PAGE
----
Such systems typically collect and scan digital information ranging from students’ web-browsing histories to the contents of their documents and email messages, using algorithms and sometimes human reviewers to search for keywords that might indicate trouble. When content is flagged, alerts are typically sent to school or district administrators, who sometimes take the information to third parties such as law enforcement.

The companies who make such tools regularly tout hundreds or thousands of lives saved and catastrophes averted.

A Gaggle spokeswoman, for example, said in a statement that the company saved 1,408 lives last year alone. That number is based on either reports back from district clients and/or flagged content that contained a “clear and definitive” suicide plan. Gaggle is among the companies that uses trained human reviewers to determine which flagged content merits an alert to school officials.

Still, the Future of Privacy Forum suggests it’s unclear whether self-harm monitoring systems can accurately identify a high percentage of at-risk students while avoiding “false flags” of children who are not really considering harming themselves or others.

And even when self-harm monitoring systems do work as advertised, it’s not clear that merely flagging students’ digital content reliably leads to an appropriate mental-health intervention.

The group’s new report also details a range of other potential problems:

  • Legal violations: While schools are required by the Children’s Internet Protection Act to block obscene or harmful content on their networks and devices, it remains unclear whether the federal law clears the way for self-harm monitoring technologies as filters, the Future of Privacy Forum says. It’s also unclear how the Family Educational Rights and Privacy Act applies to the information such technologies gather on students, and surveilling and flagging students’ off-campus online activity may in some circumstances violate Fourth Amendment protections against unlawful searches and seizures.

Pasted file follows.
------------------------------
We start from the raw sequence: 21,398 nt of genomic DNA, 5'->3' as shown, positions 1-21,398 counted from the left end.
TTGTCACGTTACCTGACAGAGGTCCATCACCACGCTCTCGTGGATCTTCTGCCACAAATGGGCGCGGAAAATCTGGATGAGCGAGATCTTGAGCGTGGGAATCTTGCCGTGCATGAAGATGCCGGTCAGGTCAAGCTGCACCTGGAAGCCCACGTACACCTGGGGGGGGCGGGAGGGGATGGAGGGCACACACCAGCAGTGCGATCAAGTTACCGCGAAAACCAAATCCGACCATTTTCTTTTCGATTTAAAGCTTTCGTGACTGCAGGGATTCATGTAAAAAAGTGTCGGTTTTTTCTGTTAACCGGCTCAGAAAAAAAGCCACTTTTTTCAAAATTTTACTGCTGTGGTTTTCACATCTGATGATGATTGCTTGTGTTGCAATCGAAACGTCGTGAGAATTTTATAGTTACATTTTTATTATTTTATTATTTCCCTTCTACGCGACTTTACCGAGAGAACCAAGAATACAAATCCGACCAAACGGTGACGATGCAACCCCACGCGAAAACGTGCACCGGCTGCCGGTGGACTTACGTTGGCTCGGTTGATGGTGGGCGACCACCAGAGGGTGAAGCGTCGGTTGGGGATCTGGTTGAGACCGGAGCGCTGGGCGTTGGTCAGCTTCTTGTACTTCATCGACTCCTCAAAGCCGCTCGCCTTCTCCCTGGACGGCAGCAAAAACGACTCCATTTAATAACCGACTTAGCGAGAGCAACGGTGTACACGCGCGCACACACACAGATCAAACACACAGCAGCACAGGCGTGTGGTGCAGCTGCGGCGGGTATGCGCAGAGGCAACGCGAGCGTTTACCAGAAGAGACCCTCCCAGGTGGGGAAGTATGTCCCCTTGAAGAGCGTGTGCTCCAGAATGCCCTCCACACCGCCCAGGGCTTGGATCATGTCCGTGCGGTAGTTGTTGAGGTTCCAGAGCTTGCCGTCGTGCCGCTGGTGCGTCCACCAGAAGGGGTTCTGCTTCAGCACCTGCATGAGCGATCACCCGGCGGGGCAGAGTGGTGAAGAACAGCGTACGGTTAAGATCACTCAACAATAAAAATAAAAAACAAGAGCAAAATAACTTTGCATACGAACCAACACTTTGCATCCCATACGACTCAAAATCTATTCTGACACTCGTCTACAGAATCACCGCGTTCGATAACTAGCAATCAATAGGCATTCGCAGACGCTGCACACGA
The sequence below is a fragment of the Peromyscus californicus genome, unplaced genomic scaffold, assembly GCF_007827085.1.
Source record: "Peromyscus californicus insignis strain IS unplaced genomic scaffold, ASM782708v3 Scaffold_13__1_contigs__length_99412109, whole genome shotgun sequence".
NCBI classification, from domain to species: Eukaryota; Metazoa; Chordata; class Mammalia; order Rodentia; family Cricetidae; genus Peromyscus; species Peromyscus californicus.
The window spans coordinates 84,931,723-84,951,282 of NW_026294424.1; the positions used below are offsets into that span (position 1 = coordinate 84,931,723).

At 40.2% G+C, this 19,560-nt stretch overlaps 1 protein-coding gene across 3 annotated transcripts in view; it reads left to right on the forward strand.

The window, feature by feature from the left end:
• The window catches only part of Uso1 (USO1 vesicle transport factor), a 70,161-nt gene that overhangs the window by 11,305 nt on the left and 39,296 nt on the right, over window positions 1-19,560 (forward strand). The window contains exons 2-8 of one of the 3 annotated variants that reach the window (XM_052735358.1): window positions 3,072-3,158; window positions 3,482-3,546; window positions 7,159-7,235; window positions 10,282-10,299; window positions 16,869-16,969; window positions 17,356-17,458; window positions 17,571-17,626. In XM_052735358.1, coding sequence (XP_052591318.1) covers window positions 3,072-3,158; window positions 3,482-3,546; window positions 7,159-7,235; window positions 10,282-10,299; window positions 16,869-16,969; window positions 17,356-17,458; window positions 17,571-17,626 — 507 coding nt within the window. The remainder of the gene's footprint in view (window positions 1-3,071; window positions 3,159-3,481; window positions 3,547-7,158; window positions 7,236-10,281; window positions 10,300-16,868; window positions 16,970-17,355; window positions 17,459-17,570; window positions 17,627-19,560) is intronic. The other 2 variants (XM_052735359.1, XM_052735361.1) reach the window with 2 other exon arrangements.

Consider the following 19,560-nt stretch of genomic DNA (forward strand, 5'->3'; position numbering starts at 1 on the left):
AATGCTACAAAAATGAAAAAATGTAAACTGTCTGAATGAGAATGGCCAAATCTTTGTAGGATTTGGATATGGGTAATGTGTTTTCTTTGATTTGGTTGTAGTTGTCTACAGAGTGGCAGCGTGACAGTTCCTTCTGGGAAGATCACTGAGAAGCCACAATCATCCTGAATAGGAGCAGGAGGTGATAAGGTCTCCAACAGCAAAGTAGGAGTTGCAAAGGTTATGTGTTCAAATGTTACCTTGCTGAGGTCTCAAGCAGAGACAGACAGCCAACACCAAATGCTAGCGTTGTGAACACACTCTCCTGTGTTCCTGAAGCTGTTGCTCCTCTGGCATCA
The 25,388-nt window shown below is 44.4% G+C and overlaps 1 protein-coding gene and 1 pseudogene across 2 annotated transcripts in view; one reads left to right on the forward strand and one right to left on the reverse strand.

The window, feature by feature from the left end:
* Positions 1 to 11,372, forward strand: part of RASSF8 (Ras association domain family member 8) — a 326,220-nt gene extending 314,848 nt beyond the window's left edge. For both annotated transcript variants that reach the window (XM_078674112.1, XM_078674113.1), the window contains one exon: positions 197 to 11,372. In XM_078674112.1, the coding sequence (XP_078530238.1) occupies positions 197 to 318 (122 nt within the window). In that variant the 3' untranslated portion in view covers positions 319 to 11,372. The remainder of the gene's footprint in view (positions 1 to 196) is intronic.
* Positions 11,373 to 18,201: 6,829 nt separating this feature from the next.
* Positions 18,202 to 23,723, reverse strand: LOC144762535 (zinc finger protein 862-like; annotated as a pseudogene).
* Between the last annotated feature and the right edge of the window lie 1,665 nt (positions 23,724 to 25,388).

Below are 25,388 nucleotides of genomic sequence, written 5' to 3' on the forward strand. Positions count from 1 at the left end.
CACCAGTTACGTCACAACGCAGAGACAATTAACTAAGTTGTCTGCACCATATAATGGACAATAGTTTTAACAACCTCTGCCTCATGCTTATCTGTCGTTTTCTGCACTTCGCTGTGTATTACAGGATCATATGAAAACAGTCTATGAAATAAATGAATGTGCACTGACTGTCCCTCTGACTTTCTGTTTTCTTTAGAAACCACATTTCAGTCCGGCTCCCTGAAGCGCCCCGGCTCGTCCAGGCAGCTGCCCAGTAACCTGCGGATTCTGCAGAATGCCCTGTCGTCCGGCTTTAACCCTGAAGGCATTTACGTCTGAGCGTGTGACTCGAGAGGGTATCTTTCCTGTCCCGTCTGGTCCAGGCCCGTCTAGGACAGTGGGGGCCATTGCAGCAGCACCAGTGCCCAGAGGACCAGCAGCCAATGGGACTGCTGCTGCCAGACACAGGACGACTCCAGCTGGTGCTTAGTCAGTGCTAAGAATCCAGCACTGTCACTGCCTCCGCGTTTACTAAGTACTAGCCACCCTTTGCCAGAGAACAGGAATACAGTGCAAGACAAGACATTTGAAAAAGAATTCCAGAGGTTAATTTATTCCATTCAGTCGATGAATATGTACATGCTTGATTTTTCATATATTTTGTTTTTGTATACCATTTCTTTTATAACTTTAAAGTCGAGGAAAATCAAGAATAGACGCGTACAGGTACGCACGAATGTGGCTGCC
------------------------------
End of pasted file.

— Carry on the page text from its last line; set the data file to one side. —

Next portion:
• Equity concerns: Vulnerable children and students from “systematically marginalized groups” may face an elevated risk of harm from monitoring technologies, the new report maintains. Poor students who lack their own personal devices may have more of their online activity surveilled because they’re forced to rely on school-issued computers, for example. Students who are gay, lesbian, bisexual, or transgender may also be targeted for harassment and stigmatization based on how their online activity is scanned and flagged.
  • Privacy concerns: Overcollection and oversharing of information on students’ mental-health status could expose students to sanction by school staff or law-enforcement personnel who are not properly trained to interpret the information in context, the group warns. Sensitive student data that are not deleted in a timely manner also pose a risk.